In a microwavable bowl (one that is big enough to then sit on the pot and not touch the water), melt 1/2 cup unsalted butter. Remove from microwave and quickly whisk in 3 large egg yolks, juice from 1/2 lemon and a pinch of salt. Place bowl over boiling water and immediately reduce the heat to lowest setting. Continue to vigorously whisk this mixture non-stop until it begins to thicken. Add 2 Tbs of the reserved artichoke water (if you forget or don't use this with artichokes, just use hot water) and whisk until it thickens to a creamy sauce. Add a dash of tabasco and taste for salt...and it's done. The whole process of making Hollandaise should take no more than 10 minutes...outside of the water boiling. It is quick and simple.

Serve along side the artichoke as a dip.
Panzanella Salad
Cut up the bread into large crouton size. Place in oven to crisp..or's up to you. I do because I always like to have croutons on hand. If the bread is already stale, you can skip the step. While the bread is toasting, coarsely chop the tomatoes and cucumber. Place in a bowl with a pinch or two of salt, some oregano, dried or fresh or sundried as in my case. Add a bit, just a touch, of olive oil and just when ready to serve add the bread. The bread should be in the salad, as part of it, not as a topping. It should be in equal parts to the other ingredients.
Serve together for filling yet light lunch.

Sort of makes me yearn for a nice, rich, chocolately cake as a prize for my vegetarian meal. I'll keep you posted!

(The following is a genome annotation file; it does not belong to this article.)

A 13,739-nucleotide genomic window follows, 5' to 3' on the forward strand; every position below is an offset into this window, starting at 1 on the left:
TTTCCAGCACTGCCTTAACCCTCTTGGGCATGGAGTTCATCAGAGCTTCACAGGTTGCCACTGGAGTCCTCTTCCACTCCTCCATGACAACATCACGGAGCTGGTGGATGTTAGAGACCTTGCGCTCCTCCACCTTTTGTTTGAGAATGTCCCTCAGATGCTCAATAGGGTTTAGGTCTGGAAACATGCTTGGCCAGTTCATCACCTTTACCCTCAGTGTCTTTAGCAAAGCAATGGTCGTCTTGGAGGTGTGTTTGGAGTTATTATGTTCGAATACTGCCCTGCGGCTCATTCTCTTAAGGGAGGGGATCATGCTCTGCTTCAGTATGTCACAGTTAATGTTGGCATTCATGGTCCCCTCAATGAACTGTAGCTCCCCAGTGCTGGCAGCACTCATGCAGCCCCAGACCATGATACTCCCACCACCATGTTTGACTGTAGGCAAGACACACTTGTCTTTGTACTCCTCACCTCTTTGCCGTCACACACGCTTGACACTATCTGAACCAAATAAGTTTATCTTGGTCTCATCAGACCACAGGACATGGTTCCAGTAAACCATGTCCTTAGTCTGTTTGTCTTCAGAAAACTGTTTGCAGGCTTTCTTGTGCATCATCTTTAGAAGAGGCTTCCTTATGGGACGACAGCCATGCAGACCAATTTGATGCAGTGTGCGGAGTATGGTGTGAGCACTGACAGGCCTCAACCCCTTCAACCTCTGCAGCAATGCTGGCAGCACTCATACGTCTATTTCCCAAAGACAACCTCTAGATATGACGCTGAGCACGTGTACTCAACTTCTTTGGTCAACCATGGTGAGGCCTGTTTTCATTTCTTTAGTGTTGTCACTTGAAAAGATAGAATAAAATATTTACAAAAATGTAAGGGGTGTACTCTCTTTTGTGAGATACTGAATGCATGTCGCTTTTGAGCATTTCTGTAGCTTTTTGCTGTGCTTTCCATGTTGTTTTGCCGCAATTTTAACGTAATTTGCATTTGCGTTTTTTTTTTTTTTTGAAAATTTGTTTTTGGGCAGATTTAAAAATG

Friday, August 28, 2009

Julie and Julia and Julia and Me

Its been a long time since I have been inspired by a movie. I love the movies, my husband and I have date-day on tuesdays and we go to the picture show. So, I pretty much see em' all. Good, bad, really good, really bad...I go for the popcorn and stay for the movie.
In one of my past lives I worked in the "industry". I write that with quotes, because that is pretty much how I say it too. I wasn't lighting the world on fire...but I sure had fun. Got to travel a bit and meet some interesting people. I went for the celebrity sightings and stayed for the craft-service table.
So, when I tell you I was inspired by a movie, I am saying this as an avid movie watcher and jaded know-it-all.
Before I get into why I loved Julie and Julia so much...let me say this. Give Amy Adams a break. I thought she played the sorry-sack quite well, thank you. Of course, everyone wants to see Meryl Streep playing a really interesting, easily recognizable, likeable character. Juila Child's life was interesting and it was in seems quite enviable. Who wants to compete with that? It would be like comparing the life story of David Sedaris with let's say the cashier at your bank who wrote a winning essay in 5th grade on the bicentennial. Botton line...some people are more interesting than others.
I thought both chapters in this movie were equally wonderful. Let's face it, the food in Julie's chapter was exceptionally appealing.
Here's what else I loved...I loved the Love in the movie. Paul for Julia, Julia for Paul, Eric for Julie, Julie for herself.
I saw the movie for the first time at a screening with my friendApril; a friend from my past-life pavillion and a fellow food enthusiast. Before the movie there was a lovely spread of beautiful but mediocre food, by catering giant Wolfgang Puck. My favorite part of the pre-vent was meeting Jeffrey from the NEXT FOOD NETWORK STAR and not telling him he should have won. I pride myself in my brutally honest omissions.
So, i'm emotional just as a participant in life...either I am extremely empathetic or on the verge of a breakdown.
...I tell you about my emotions because Julie and Julia made me cry...more than once...okay maybe tear up is a more accurate assesment. But it did. And then it made me hungry. And then it made me envious, and then it made me hungry again...and then it made me wonder how Julie's small apartment could look so fabulous and tidy while my quite large apartment always looks like a yard sale...
...and then I was hungry again.